Anthony Comello, 25, the conspiracy theory believer accused of killing alleged Gambino family boss Francesco “Frank” Cali was in court on Thursday where a judge ruled his statements to police after the murder were admissible. Comello’s attorney had argued the statements should be thrown out because of Comello’s mental and physical state at the time of his confession.
Comello has given varying reasons for Cali’s murder, but eventually told his lawyer, Robert Gottlieb, that he was motivated to kill Cali because he believed the mob boss was part of “the deep state” and he wanted to eliminate him to help President Donald Trump. Comello says he is a believer in QAnon, a conspiracy theory that claims agents within the government are trying to oust Trump from office.
“He ardently believed that Francesco Cali, a boss in the Gambino crime family, was a prominent member of the deep state, and, accordingly, an appropriate target for a citizen’s arrest,” Gottleib wrote in court documents.
According to Gottleib, Comello was not in his right mental or physical state while police were questioning him during the interrogation that lasted three-and-a-half hours. According to the Staten Island Advance, Gottlieb told the court, “They knew he had HIV and takes medication. They knew it was violent vomiting. The pain is so severe that the questioning is tantamount to keeping him in a coercive environment against his will. It all adds up, not only the physical illness, but the paranoia that renders the statement involuntary. It is the totality of the circumstances.”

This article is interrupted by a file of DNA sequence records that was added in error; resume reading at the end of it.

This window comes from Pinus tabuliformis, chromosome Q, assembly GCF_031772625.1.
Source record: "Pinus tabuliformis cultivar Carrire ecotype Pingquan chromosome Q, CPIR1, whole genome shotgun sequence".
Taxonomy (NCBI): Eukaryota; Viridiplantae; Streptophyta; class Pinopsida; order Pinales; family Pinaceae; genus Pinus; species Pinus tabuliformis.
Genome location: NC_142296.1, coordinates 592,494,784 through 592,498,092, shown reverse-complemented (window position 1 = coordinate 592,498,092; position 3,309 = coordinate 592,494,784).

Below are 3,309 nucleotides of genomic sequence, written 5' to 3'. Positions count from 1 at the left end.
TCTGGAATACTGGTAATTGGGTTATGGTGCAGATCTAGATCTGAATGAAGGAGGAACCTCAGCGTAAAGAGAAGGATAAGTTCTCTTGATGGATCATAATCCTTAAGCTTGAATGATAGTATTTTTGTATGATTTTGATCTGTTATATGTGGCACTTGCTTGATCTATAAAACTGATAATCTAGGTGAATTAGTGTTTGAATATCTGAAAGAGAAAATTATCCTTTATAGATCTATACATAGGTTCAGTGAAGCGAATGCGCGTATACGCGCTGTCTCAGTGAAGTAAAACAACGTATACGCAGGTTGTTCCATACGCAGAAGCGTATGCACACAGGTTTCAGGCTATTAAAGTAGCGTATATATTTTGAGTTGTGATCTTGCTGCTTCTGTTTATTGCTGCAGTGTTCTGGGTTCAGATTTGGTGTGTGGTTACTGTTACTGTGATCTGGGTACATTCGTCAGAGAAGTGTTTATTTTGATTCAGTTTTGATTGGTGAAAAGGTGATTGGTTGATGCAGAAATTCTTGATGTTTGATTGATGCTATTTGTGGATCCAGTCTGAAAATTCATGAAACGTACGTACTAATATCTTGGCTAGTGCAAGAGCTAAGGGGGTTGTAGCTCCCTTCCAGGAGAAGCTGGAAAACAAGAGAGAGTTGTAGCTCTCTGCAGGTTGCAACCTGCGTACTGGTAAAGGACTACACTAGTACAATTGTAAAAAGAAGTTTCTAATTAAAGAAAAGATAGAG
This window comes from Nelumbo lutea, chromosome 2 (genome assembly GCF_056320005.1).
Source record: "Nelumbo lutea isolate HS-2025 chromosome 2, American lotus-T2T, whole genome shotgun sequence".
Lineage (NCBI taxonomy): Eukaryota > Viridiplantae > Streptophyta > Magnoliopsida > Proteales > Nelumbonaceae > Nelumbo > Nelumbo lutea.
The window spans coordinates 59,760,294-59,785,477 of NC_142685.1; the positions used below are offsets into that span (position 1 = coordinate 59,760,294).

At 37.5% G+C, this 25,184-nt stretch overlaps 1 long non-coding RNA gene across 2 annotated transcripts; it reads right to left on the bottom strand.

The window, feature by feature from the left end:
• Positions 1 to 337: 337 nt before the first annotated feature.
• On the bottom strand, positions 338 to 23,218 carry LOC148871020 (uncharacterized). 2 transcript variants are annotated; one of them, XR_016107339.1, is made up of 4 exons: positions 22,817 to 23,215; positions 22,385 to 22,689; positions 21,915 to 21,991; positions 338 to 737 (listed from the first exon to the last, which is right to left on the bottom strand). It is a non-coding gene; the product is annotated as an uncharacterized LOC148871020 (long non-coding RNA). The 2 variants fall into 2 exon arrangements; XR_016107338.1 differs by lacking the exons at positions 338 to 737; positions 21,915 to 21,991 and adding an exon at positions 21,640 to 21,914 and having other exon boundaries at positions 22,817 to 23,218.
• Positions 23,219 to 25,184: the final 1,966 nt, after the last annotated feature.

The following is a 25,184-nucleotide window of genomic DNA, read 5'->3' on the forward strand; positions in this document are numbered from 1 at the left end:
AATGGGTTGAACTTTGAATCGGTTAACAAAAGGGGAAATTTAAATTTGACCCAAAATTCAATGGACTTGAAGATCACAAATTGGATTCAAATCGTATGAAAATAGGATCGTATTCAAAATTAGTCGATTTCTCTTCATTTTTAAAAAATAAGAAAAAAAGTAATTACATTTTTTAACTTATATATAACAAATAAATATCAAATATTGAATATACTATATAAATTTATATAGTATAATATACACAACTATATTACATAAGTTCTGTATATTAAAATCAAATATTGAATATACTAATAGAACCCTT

However, Comello did not help his case by refusing to cooperate with a state mental exam on Wednesday. “It appears to me he failed to cooperate,” the judge, Justice William E. Garnett, said.
Garnett also warned Comello that refusal to cooperate could have consequences, including not being able to mount a defense of insanity.
Comello responded that he was “perfectly fine with that.”
The judge then said he wants a mental evaluation of Comello from the prosecution and defense by January 3rd, 2020, saying, “At that time, I might make an appropriate order.”
Comello’s insanity defense has precedent, however. As Michael Perlin, a professor at New York Law School and specialist in mental disability law told the New York Times, “You’ve got a real, real tradition of insanity defense cases of very, very seriously mentally ill people who committed their crime out of some kind of utterly bizarre political motivation.”